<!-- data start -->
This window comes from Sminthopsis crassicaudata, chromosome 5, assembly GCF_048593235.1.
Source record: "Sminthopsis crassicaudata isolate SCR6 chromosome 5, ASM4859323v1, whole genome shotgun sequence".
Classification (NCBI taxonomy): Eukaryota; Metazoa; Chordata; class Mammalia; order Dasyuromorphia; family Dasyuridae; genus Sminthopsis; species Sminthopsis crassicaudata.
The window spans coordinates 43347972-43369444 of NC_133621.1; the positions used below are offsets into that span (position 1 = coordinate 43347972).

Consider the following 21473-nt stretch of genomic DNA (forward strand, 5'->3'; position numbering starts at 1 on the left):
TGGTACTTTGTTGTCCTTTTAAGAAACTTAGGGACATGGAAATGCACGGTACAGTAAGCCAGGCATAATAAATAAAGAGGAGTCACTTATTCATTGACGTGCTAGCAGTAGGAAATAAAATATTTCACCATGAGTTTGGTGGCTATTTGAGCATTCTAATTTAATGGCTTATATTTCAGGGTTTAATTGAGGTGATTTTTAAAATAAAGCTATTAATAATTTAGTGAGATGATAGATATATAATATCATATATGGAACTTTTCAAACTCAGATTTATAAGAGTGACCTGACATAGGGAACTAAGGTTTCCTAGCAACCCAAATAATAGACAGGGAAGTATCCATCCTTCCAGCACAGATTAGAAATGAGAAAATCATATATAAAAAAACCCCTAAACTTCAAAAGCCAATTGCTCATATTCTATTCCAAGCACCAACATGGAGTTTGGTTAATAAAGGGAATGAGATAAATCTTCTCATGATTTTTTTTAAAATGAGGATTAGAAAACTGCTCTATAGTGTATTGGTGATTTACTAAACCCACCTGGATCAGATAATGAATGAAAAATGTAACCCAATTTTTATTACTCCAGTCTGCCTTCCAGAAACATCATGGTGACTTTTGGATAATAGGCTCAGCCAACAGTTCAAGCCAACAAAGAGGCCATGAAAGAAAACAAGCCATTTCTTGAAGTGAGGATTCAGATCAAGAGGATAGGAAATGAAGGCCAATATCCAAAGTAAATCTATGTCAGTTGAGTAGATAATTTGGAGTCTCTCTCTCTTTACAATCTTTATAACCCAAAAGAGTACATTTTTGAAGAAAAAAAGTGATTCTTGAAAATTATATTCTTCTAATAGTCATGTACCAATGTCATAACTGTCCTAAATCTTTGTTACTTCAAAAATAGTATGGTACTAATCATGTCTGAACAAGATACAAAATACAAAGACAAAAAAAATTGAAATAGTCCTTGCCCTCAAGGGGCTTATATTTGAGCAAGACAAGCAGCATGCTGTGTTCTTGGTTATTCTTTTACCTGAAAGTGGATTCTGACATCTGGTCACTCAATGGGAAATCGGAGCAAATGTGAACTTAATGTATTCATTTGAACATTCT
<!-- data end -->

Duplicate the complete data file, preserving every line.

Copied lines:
This window comes from Sminthopsis crassicaudata, chromosome 5, assembly GCF_048593235.1.
Source record: "Sminthopsis crassicaudata isolate SCR6 chromosome 5, ASM4859323v1, whole genome shotgun sequence".
Classification (NCBI taxonomy): Eukaryota; Metazoa; Chordata; class Mammalia; order Dasyuromorphia; family Dasyuridae; genus Sminthopsis; species Sminthopsis crassicaudata.
The window spans coordinates 43347972-43369444 of NC_133621.1; the positions used below are offsets into that span (position 1 = coordinate 43347972).

Consider the following 21473-nt stretch of genomic DNA (forward strand, 5'->3'; position numbering starts at 1 on the left):
TGGTACTTTGTTGTCCTTTTAAGAAACTTAGGGACATGGAAATGCACGGTACAGTAAGCCAGGCATAATAAATAAAGAGGAGTCACTTATTCATTGACGTGCTAGCAGTAGGAAATAAAATATTTCACCATGAGTTTGGTGGCTATTTGAGCATTCTAATTTAATGGCTTATATTTCAGGGTTTAATTGAGGTGATTTTTAAAATAAAGCTATTAATAATTTAGTGAGATGATAGATATATAATATCATATATGGAACTTTTCAAACTCAGATTTATAAGAGTGACCTGACATAGGGAACTAAGGTTTCCTAGCAACCCAAATAATAGACAGGGAAGTATCCATCCTTCCAGCACAGATTAGAAATGAGAAAATCATATATAAAAAAACCCCTAAACTTCAAAAGCCAATTGCTCATATTCTATTCCAAGCACCAACATGGAGTTTGGTTAATAAAGGGAATGAGATAAATCTTCTCATGATTTTTTTTAAAATGAGGATTAGAAAACTGCTCTATAGTGTATTGGTGATTTACTAAACCCACCTGGATCAGATAATGAATGAAAAATGTAACCCAATTTTTATTACTCCAGTCTGCCTTCCAGAAACATCATGGTGACTTTTGGATAATAGGCTCAGCCAACAGTTCAAGCCAACAAAGAGGCCATGAAAGAAAACAAGCCATTTCTTGAAGTGAGGATTCAGATCAAGAGGATAGGAAATGAAGGCCAATATCCAAAGTAAATCTATGTCAGTTGAGTAGATAATTTGGAGTCTCTCTCTCTTTACAATCTTTATAACCCAAAAGAGTACATTTTTGAAGAAAAAAAGTGATTCTTGAAAATTATATTCTTCTAATAGTCATGTACCAATGTCATAACTGTCCTAAATCTTTGTTACTTCAAAAATAGTATGGTACTAATCATGTCTGAACAAGATACAAAATACAAAGACAAAAAAAATTGAAATAGTCCTTGCCCTCAAGGGGCTTATATTTGAGCAAGACAAGCAGCATGCTGTGTTCTTGGTTATTCTTTTACCTGAAAGTGGATTCTGACATCTGGTCACTCAATGGGAAATCGGAGCAAATGTGAACTTAATGTATTCATTTGAACATTCT